As some regions are winding down after a busy summer season, things are just gearing up for a rural county in Indiana.
“It gets pretty nutty around here in the fall,” said Aubrey Sitzman, the public relations coordinator for the Brown County Convention and Visitors Bureau.
In Brown County, Ind., tourism is the second largest industry and is the biggest employer, right behind government jobs. In 2017, Brown County visitors spent nearly $43 million in the county. Sitzman estimates around three million people visit the county per year, with one million visiting in October during the fall.
The county’s landscape has always been a draw, dating back to the early 1900s, when the county attracted artists who traveled there to paint its hills, forests and other landscapes.
“From there, it turned into a tourist town,” Sitzman said.
The majority of Brown County is public land and includes the Brown County State Park, the Yellowwood State Forest, the Hoosier National Forest and nature preserves. As the most densely forested county in all of Indiana, outdoor activities are popular with one seasonal attraction rising above the others: Viewing the fall foliage.
“I think people have this view that Brown County is a place where they can get away in the fall time, have peace and quiet, watch the changing leaf colors and have a nice spot to huddle around a campfire and just enjoy nature,” said Mark Shields, director of the Brown County Department of Parks and Recreation.
During the fall, leaves from the county’s Sassafras, Maple and Oak trees all produce a variety of colors, he noted. Given the county’s geographical location, Maple trees are common in the area.
“It’s like a tradition that when it turns fall and the leaves start changing, everyone loves to come to Brown County because it’s way brighter leaves,” Sitzman said.
From the county perspective, visitors who come during the fall season help the local economy by booking hotels, to the point where there are no available rooms, and providing local shops with more business, Sitzman said. She added that restaurants and retail shops do 30 to 40 percent of their business for the whole year in the fall, specifically in October.
“The whole county can benefit because the more people you have to come or even the more residents come and spend at your local businesses, the more money goes back into the county,” she said.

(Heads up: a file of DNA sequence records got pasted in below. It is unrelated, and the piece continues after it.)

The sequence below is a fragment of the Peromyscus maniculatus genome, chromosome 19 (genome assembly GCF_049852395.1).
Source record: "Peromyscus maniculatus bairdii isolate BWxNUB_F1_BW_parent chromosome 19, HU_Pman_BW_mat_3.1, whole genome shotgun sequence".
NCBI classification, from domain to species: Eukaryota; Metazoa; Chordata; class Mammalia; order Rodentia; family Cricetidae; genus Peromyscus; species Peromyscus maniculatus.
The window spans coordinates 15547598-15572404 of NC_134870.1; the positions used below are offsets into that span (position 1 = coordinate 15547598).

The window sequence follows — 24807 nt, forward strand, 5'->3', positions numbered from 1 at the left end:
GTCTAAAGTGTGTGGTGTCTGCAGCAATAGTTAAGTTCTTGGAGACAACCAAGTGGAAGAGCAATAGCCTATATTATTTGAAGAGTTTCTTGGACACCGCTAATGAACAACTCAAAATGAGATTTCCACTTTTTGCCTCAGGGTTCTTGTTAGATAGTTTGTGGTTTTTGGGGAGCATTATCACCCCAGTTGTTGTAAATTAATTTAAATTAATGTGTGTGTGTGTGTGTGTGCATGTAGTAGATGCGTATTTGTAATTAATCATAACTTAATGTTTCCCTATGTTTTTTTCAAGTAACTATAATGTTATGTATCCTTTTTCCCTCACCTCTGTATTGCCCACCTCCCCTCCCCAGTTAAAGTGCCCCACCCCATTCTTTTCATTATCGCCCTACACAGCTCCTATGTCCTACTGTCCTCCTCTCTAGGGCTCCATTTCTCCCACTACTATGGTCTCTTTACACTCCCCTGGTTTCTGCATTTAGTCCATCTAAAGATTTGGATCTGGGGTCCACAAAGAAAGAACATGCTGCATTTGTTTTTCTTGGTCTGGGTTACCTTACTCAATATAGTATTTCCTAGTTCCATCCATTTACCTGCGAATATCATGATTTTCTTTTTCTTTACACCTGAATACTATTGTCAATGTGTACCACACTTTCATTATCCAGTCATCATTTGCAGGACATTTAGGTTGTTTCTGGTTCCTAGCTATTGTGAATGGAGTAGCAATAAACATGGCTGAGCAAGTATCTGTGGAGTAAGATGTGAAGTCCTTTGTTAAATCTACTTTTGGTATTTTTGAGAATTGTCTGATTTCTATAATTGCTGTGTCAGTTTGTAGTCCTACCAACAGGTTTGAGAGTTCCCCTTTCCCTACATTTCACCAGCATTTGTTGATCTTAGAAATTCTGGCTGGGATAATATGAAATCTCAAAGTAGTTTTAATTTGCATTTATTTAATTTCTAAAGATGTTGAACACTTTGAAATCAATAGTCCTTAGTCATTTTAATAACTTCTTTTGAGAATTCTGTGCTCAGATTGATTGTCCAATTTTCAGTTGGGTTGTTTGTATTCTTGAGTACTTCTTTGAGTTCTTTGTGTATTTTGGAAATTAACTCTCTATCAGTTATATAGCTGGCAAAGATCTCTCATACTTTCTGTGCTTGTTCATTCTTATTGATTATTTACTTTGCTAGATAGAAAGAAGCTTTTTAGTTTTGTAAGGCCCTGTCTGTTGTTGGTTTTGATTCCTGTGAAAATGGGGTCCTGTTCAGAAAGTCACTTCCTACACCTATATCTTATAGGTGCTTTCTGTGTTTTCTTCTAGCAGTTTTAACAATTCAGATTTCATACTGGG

Throughout the years, the Brown County Convention and Visitors Bureau has used a leaf camera to provide a live look at leaves in different areas of the county. The cameras are posted online so visitors can plan a visit when the leaves will be at their peak, Sitzman said. The main “leaf cam” is perched atop a cabin and updates every 15 minutes.
“A lot of people want to come when they’re going to be at their absolute brightest so they can kind of keep tabs on where they’re at in the process of changing by looking at that leaf cam,” she said.
According to the U.S. Forest Service, the colors of leaves are influenced by leaf pigments, the length of night and the weather. The color usually begins to change when nights become longer. In Brown County, leaves typically peak around the third or fourth week of October. This year, with warmer weather, Sitzman said she expects the leaves to peak later than usual.
“We don’t really mind that because it extends our busiest tourism season on into November,” she said.
Shields explained the Department of Parks and Recreation holds other community events for local residents including a “Fall-O-Ween” kickoff event for the season, hayrides, bonfires, showings of Halloween-themed movies, haunted trails, Trick-or-Treat on the Trail and an annual Cabin Fever 5K. Additionally, the county has a walkable downtown village with around 200 shops and restaurants that are always decorated for the fall season.
“Beyond the leaves and the outdoor aspect, I think people like to come because it’s an exciting place to be,” Stitzman said. “It has a fun fall vibe that people enjoy and to a lot of people, it’s just a tradition for them.”
Other counties across the country see colorful displays of leaves specifically near the New England, the Adirondack, Appalachian, Smoky and Rocky Mountains. The eastern part of the country typically sees more reds, oranges, golds and bronze colors in leaves while the west sees bright yellows, according to the U.S. Forest Service.
SmokyMountains.com features a 2019 Fall Foliage Prediction Map. The tool forecasts county-by-county when peak color will occur from the beginning of September to the end of November using data points from the National Oceanic and Atmospheric Administration and historical leaf trends.
“The predictive fall leaf map helps potential travelers, photographers and leaf peepers determine the precise future date that the leaves will peak in each area of the continental United States,” said Wes Melton, SmokyMountains.com data scientist and Chief Technology Officer.
Although it is impossible to ensure 100 percent accuracy, the tool helps those who are traveling determine the weeks that leaves will peak.
“I definitely think if you do have fun fall activities or you do have pretty fall scenery, it’s a great thing you can really capitalize and promote and make it a draw for people to come to your destination,” Sitzman said.
And for Brown County’s busiest time of year…
“There’s just a lot of open space that people can come and enjoy,” Shields said.